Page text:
Choosing wisely - recommendations from the RCGP

Jonathan Rocks's picture

A helpful guide for those of us working in primary care as set out by the recent Choosing Wisely campaign. More info to be found at

1. When patients are particularly frail or in their last year of life, unless there is a clear preference otherwise by the patient or advocate, discuss decreasing the number of medicines to only those used for control of symptoms.

2. Be alert to the possibility of dementia when an individual patient is seen rather than routinely screening whole groups of patients unless recommended to do so by the UKNSC.

3. If drug treatment is being considered to prevent heart disease, stroke or osteoporosis in previously well people ensure that this decision is shared with the individual concerned.

4. Only consider blood pressure treatment with drugs to prevent heart disease or stroke when the BP is consistently above 140-159/90-99 in people with additional risk factors.

5. If there is concern that a woman has polycystic ovaries, take a blood test to look for a typical hormone pattern before considering further imaging.

6. If an individual takes a statin at the recommended dose, there is no need to routinely check cholesterol levels unless there is evidence of pre-existing problems such as a heart attack, stroke or family tendency to have problems with lipids.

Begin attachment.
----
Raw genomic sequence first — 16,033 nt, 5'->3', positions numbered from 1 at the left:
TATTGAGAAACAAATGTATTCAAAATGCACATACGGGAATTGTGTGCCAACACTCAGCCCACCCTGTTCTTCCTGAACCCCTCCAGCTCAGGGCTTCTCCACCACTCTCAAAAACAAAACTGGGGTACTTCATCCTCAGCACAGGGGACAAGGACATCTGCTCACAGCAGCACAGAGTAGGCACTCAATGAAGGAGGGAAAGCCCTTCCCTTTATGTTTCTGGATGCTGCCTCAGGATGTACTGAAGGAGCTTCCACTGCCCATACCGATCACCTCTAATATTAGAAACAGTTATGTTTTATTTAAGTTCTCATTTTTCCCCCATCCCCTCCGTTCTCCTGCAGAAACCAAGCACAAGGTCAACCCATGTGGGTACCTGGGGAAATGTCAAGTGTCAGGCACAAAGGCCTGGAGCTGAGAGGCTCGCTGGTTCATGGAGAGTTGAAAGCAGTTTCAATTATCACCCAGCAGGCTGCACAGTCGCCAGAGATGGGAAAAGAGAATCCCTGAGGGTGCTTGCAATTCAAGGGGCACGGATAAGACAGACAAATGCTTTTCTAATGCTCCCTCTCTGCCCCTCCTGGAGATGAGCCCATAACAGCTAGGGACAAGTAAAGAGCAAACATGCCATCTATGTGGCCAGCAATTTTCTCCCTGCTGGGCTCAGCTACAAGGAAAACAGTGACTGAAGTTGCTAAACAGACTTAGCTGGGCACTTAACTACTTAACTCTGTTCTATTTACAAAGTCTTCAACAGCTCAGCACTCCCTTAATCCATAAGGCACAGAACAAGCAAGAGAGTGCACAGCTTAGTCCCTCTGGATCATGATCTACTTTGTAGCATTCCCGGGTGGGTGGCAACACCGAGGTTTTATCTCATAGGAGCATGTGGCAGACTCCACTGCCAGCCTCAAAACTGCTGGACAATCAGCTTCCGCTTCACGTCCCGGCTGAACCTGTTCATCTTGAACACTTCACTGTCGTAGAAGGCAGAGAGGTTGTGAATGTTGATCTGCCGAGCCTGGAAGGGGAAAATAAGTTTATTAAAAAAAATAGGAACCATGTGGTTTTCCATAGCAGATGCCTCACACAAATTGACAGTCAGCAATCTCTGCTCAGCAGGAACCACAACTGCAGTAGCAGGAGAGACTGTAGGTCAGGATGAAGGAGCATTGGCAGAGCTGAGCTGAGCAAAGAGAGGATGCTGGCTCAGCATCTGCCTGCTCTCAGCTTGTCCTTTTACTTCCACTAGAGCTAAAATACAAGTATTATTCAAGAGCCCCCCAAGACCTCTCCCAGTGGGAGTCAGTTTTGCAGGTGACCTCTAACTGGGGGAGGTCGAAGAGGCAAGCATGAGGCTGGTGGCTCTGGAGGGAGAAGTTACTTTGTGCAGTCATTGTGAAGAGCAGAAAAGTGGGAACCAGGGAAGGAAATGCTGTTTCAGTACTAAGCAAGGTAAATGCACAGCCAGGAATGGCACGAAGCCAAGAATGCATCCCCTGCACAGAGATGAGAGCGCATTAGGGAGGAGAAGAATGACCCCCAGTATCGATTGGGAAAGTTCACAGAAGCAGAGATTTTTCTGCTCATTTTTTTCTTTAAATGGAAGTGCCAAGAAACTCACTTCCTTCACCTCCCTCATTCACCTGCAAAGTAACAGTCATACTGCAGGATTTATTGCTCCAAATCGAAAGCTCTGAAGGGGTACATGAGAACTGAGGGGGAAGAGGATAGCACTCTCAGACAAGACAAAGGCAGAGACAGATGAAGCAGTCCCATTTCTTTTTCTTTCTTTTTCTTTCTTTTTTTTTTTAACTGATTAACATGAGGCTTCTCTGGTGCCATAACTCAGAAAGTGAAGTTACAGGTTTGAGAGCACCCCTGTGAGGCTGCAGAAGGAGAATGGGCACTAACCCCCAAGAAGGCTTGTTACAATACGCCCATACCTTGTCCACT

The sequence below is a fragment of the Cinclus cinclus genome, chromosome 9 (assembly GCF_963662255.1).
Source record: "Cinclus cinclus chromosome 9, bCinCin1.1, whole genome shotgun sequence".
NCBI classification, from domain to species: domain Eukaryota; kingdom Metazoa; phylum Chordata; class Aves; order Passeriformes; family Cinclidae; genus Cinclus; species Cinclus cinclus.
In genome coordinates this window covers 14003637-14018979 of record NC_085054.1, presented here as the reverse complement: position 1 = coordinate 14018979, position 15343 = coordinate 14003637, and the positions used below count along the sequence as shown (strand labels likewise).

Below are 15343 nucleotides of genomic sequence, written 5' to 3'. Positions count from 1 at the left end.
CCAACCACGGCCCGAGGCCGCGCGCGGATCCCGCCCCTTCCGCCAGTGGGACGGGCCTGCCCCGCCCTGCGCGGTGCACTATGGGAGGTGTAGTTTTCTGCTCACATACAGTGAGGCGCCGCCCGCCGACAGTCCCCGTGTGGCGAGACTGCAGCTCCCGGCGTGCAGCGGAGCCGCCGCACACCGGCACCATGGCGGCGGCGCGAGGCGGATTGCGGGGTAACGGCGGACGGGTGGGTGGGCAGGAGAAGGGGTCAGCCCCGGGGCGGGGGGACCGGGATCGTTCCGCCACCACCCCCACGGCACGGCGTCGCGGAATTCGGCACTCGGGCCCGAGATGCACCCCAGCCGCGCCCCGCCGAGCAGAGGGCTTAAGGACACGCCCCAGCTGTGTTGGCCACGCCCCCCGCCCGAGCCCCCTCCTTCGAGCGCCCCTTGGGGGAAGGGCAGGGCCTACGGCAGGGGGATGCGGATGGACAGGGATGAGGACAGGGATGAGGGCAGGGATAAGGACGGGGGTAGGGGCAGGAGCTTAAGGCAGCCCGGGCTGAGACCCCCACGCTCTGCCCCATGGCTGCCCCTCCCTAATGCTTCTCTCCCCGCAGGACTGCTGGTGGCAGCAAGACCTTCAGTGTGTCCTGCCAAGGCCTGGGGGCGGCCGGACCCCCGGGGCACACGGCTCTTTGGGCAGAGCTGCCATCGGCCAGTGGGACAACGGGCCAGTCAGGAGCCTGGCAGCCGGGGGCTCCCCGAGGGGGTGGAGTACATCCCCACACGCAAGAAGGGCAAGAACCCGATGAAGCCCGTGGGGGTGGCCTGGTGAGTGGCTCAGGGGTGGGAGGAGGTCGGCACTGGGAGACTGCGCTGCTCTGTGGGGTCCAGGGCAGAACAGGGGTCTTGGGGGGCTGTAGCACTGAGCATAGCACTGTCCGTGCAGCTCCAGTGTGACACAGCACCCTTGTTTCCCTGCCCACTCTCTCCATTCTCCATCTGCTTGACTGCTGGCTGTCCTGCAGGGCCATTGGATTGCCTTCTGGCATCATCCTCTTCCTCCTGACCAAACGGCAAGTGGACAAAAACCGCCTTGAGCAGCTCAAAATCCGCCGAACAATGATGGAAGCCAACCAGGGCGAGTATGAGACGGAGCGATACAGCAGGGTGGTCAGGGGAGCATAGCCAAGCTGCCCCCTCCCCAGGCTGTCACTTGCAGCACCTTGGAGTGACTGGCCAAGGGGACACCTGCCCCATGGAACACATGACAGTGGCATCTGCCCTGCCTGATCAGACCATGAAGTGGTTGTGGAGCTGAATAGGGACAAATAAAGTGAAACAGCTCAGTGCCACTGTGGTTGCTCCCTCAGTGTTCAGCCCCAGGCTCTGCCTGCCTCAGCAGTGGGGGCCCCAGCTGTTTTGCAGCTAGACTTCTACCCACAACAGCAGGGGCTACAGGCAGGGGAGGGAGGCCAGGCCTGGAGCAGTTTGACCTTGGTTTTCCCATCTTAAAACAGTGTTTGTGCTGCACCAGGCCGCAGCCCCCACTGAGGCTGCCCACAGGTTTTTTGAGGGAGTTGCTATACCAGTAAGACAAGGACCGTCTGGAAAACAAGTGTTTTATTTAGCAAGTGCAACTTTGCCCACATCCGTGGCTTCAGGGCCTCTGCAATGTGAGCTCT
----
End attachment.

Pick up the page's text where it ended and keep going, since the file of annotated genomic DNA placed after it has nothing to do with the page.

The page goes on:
I'm sure this is just the tip of the iceberg - does anyone else have a suggestion?


Choosing Wisely

Emily Farrow's picture

Hi Jonathan,

Thanks for your post. Alternative recommendations could perhaps include:

An emphasis on shared decision making when prescribing ANY drug and discussion with the patient of what might happen if the drug isn’t taken or prescribed. Of note, a rather old but still relevant WHO report (1) showed adherence to drugs, for long-term conditions in developing countries, was approximately 50%.

An emphasis on reducing antibiotic prescribing where possible with reference to NICE Guidelines on self-limiting respiratory tract infections (2).

Since SDU research attributes 21% of GHG emissions from the NHS in England to pharmaceuticals (3) any reduction in unnecessary prescribing could have really important sustainability benefits.

(1)       World Health Organisation. Adherence to long-term therapies : evidence for action. Geneva: WHO; 2003

(2)       Respiratory tract infections (self-limiting): prescribing antibiotics | 1-guidance | Guidance and guidelines | NICE [Internet]. 2008 [cited 2 November 2016]. Available from:

(3)       Pharmaceuticals | Research and Development | Sustainable Health | Sustainable Development Unit [Internet]. 2012 [cited 2 November 2016]. Available from:

Emily Farrow,  new Clinical Programme Deputy Director at CSH


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